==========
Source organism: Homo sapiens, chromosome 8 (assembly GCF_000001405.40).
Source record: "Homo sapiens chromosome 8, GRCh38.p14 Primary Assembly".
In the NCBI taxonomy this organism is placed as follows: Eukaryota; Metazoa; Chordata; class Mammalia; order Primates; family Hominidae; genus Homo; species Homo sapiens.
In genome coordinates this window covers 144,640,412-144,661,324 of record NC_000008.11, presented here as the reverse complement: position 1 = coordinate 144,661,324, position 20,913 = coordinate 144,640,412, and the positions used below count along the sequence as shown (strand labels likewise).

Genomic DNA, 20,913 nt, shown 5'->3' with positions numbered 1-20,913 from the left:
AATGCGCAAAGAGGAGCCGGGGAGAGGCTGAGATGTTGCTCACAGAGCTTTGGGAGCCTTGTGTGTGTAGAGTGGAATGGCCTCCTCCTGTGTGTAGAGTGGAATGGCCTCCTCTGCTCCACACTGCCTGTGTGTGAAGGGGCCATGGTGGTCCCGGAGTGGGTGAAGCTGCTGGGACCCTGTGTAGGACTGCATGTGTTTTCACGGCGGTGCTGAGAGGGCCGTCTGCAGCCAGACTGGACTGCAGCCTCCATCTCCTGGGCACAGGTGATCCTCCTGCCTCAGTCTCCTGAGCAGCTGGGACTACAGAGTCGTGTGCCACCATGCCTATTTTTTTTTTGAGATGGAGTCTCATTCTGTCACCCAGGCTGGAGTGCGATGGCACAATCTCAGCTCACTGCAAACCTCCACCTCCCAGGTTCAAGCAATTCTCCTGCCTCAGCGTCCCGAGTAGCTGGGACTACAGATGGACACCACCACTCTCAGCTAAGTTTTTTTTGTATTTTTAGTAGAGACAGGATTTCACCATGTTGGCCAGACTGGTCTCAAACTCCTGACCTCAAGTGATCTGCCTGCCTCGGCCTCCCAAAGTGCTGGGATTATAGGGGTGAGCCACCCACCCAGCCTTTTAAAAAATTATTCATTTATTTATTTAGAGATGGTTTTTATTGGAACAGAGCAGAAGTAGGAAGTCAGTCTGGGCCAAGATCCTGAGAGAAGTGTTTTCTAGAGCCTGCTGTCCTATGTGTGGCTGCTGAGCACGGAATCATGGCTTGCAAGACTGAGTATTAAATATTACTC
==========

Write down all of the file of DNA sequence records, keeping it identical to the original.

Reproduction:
Source organism: Homo sapiens, chromosome 8 (assembly GCF_000001405.40).
Source record: "Homo sapiens chromosome 8, GRCh38.p14 Primary Assembly".
In the NCBI taxonomy this organism is placed as follows: Eukaryota; Metazoa; Chordata; class Mammalia; order Primates; family Hominidae; genus Homo; species Homo sapiens.
In genome coordinates this window covers 144,640,412-144,661,324 of record NC_000008.11, presented here as the reverse complement: position 1 = coordinate 144,661,324, position 20,913 = coordinate 144,640,412, and the positions used below count along the sequence as shown (strand labels likewise).

Genomic DNA, 20,913 nt, shown 5'->3' with positions numbered 1-20,913 from the left:
AATGCGCAAAGAGGAGCCGGGGAGAGGCTGAGATGTTGCTCACAGAGCTTTGGGAGCCTTGTGTGTGTAGAGTGGAATGGCCTCCTCCTGTGTGTAGAGTGGAATGGCCTCCTCTGCTCCACACTGCCTGTGTGTGAAGGGGCCATGGTGGTCCCGGAGTGGGTGAAGCTGCTGGGACCCTGTGTAGGACTGCATGTGTTTTCACGGCGGTGCTGAGAGGGCCGTCTGCAGCCAGACTGGACTGCAGCCTCCATCTCCTGGGCACAGGTGATCCTCCTGCCTCAGTCTCCTGAGCAGCTGGGACTACAGAGTCGTGTGCCACCATGCCTATTTTTTTTTTGAGATGGAGTCTCATTCTGTCACCCAGGCTGGAGTGCGATGGCACAATCTCAGCTCACTGCAAACCTCCACCTCCCAGGTTCAAGCAATTCTCCTGCCTCAGCGTCCCGAGTAGCTGGGACTACAGATGGACACCACCACTCTCAGCTAAGTTTTTTTTGTATTTTTAGTAGAGACAGGATTTCACCATGTTGGCCAGACTGGTCTCAAACTCCTGACCTCAAGTGATCTGCCTGCCTCGGCCTCCCAAAGTGCTGGGATTATAGGGGTGAGCCACCCACCCAGCCTTTTAAAAAATTATTCATTTATTTATTTAGAGATGGTTTTTATTGGAACAGAGCAGAAGTAGGAAGTCAGTCTGGGCCAAGATCCTGAGAGAAGTGTTTTCTAGAGCCTGCTGTCCTATGTGTGGCTGCTGAGCACGGAATCATGGCTTGCAAGACTGAGTATTAAATATTACTC